VREDE, South Africa -- In this small town with a population of less than 20,000, many farmers were glued to a speech by Mosebenzi Joseph Zwane, a powerful politician from the town in the Free State in central South Africa, in 2012. "This project is a project for you, to empower small black farmers," said Zwane, making a heated pitch for a "promising business" at a meeting in a local hall. It was a government-backed dairy farm, he explained, "and you will get a 51 percent stake of ownership in the project." It would create some 150 jobs and bring a clinic and roads to the small farming town.
Attracted by Zwane's assertion that the project was backed by the government, members of a local farmers' union signed up for the project one after another, as "beneficiaries."
The plan, however, never came through with its promises. None of the farmers received the five dairy cows they were each promised. Ephraim Dhlamini, 54, chairman of the local farmers' union, sought an explanation from a state official, but he was reproached and chased away from the meeting venue.
A government audit later found that those purporting to organize the project hadn't even bothered to submit a list of beneficiaries to the central government. A prosecutor in an ensuing trial pointed out that it was a classic embezzlement of public funds.
In this dairy farm scam, the project was planned as a joint venture between the state government and a company that was part of a corporate group close to then-President Jacob Zuma, for which the central government would provide a large sum of money. But according to prosecutors, of the approximately 220 million rand (around 16 million U.S. dollars or about 1.8 billion yen) wired from government coffers to accounts related to the company via the state government over a period of 2 1/2 years, only 1 percent was actually spent on managing the dairy farm. Eight people were arrested over the case this year, and the investigation continues.
Zwane, who pitched the project in Vrede, was minister in charge of agriculture in the Free State, and was later tapped to be the minister of mineral resources in the Zuma administration. Premier "Ace" Magashule of the Free State, who had approved the project, later captured the powerful position of the secretary-general of the ruling African National Congress. Vrede Mayor Tlokotsi John Motaung, who threw his support behind the project, said, "We have to admit the project has not been operated in a proper manner. I can understand if the project is criticized."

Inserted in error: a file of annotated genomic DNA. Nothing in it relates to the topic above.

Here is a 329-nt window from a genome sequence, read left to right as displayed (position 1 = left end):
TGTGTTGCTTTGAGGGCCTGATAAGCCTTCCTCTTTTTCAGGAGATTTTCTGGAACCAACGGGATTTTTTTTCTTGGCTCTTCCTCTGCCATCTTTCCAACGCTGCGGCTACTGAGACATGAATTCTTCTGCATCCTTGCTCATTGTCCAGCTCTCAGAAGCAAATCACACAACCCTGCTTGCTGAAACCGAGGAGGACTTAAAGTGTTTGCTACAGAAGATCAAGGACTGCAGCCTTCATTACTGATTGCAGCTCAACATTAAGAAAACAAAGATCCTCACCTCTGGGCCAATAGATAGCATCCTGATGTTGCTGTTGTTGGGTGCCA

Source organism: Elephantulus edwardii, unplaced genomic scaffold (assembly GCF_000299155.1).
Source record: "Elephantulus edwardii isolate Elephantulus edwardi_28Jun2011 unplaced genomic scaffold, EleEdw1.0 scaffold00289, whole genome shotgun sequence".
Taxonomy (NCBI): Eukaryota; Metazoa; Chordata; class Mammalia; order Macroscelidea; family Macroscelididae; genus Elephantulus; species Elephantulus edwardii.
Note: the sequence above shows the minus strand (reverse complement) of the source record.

When Zwane was selected the minister in charge of agriculture for the Free State, many members of the Vrede farmers' union rejoiced. "He is from our community. He knows our problems and challenges. We expected he would change our life," a resident said. They pooled money to charter a bus, and traveled four hours to visit the state capital of Bloemfontein to attend Zwame's inauguration ceremony. "But we feel betrayed. The result is like this," said Meshack Ncongwane, 62, the union secretary.
This is just one of the many cases of fraud in South Africa, in which money taken from state coffers for the purpose of alleviating poverty among blacks is sucked into the bank accounts of people and companies with cozy ties to politicians from the ruling party.
(Japanese original by Hiroshi Koizumi, Johannesburg Bureau)
Editor's note: This is the second installment of a three-part series on the current situation of South Africa after the death of its first black president Nelson Mandela in 2013. This year marks 100 years since the birth of the 1993 Nobel Peace Prize winner.